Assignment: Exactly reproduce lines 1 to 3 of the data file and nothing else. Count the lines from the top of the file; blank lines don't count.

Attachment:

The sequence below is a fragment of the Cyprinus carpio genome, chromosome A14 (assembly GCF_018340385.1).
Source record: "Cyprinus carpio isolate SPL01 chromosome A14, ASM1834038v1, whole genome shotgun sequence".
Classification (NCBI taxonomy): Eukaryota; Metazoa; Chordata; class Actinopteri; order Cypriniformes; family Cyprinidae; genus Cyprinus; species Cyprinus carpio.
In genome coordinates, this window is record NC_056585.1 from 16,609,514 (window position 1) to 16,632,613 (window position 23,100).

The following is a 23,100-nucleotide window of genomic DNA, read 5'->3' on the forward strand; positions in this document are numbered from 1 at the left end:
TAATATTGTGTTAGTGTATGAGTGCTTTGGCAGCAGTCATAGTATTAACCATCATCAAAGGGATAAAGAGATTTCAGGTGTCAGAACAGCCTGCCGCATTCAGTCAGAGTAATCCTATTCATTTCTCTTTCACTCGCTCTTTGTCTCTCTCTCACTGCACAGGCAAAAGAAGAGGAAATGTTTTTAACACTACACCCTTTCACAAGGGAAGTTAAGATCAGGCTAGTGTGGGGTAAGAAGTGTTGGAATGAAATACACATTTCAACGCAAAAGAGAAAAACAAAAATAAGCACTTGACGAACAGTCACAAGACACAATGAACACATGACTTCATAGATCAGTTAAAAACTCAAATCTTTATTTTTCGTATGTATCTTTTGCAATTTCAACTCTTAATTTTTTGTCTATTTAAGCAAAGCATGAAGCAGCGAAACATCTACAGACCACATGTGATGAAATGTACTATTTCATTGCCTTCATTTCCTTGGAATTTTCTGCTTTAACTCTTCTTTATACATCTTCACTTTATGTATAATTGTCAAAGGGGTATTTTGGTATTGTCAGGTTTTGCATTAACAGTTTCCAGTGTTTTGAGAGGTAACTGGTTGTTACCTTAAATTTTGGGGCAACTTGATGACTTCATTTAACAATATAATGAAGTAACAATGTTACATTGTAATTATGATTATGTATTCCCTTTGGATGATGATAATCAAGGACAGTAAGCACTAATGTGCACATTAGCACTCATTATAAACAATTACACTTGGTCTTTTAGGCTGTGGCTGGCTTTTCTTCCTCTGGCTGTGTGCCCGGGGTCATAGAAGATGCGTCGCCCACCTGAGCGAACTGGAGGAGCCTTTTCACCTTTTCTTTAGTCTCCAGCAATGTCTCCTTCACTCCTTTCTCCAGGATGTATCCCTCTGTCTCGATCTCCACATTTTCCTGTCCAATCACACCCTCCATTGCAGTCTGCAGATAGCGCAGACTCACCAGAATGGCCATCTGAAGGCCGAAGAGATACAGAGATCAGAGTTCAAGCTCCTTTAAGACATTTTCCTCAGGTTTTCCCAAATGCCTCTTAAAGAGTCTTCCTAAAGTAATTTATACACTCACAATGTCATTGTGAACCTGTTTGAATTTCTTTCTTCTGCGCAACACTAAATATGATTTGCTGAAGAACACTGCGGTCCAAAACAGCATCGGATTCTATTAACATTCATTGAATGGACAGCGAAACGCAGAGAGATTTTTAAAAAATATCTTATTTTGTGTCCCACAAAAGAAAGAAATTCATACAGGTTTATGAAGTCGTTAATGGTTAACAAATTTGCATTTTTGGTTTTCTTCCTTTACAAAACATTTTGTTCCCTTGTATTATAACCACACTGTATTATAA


The sequence below is a fragment of the Cyprinus carpio genome, chromosome A14 (assembly GCF_018340385.1).
Source record: "Cyprinus carpio isolate SPL01 chromosome A14, ASM1834038v1, whole genome shotgun sequence".
Classification (NCBI taxonomy): Eukaryota; Metazoa; Chordata; class Actinopteri; order Cypriniformes; family Cyprinidae; genus Cyprinus; species Cyprinus carpio.